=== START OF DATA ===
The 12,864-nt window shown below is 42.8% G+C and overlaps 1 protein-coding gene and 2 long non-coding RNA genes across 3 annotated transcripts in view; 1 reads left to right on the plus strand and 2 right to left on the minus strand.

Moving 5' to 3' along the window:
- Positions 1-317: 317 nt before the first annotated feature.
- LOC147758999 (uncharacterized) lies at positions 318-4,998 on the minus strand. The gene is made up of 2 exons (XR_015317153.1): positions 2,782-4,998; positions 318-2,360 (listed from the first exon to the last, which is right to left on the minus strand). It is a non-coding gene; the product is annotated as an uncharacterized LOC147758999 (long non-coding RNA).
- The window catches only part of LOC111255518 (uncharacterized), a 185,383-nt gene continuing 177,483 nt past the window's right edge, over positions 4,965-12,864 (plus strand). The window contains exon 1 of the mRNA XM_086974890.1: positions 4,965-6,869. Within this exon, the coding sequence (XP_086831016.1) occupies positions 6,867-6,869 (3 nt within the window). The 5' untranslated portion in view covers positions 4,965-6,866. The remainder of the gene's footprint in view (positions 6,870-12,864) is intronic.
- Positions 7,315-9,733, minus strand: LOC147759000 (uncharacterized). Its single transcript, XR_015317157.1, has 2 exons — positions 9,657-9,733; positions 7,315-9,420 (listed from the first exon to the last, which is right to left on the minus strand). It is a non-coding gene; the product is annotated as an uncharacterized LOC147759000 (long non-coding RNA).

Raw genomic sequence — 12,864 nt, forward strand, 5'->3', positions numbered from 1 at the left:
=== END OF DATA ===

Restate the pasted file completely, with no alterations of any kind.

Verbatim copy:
The 12,864-nt window shown below is 42.8% G+C and overlaps 1 protein-coding gene and 2 long non-coding RNA genes across 3 annotated transcripts in view; 1 reads left to right on the plus strand and 2 right to left on the minus strand.

Moving 5' to 3' along the window:
- Positions 1-317: 317 nt before the first annotated feature.
- LOC147758999 (uncharacterized) lies at positions 318-4,998 on the minus strand. The gene is made up of 2 exons (XR_015317153.1): positions 2,782-4,998; positions 318-2,360 (listed from the first exon to the last, which is right to left on the minus strand). It is a non-coding gene; the product is annotated as an uncharacterized LOC147758999 (long non-coding RNA).
- The window catches only part of LOC111255518 (uncharacterized), a 185,383-nt gene continuing 177,483 nt past the window's right edge, over positions 4,965-12,864 (plus strand). The window contains exon 1 of the mRNA XM_086974890.1: positions 4,965-6,869. Within this exon, the coding sequence (XP_086831016.1) occupies positions 6,867-6,869 (3 nt within the window). The 5' untranslated portion in view covers positions 4,965-6,866. The remainder of the gene's footprint in view (positions 6,870-12,864) is intronic.
- Positions 7,315-9,733, minus strand: LOC147759000 (uncharacterized). Its single transcript, XR_015317157.1, has 2 exons — positions 9,657-9,733; positions 7,315-9,420 (listed from the first exon to the last, which is right to left on the minus strand). It is a non-coding gene; the product is annotated as an uncharacterized LOC147759000 (long non-coding RNA).

Raw genomic sequence — 12,864 nt, forward strand, 5'->3', positions numbered from 1 at the left: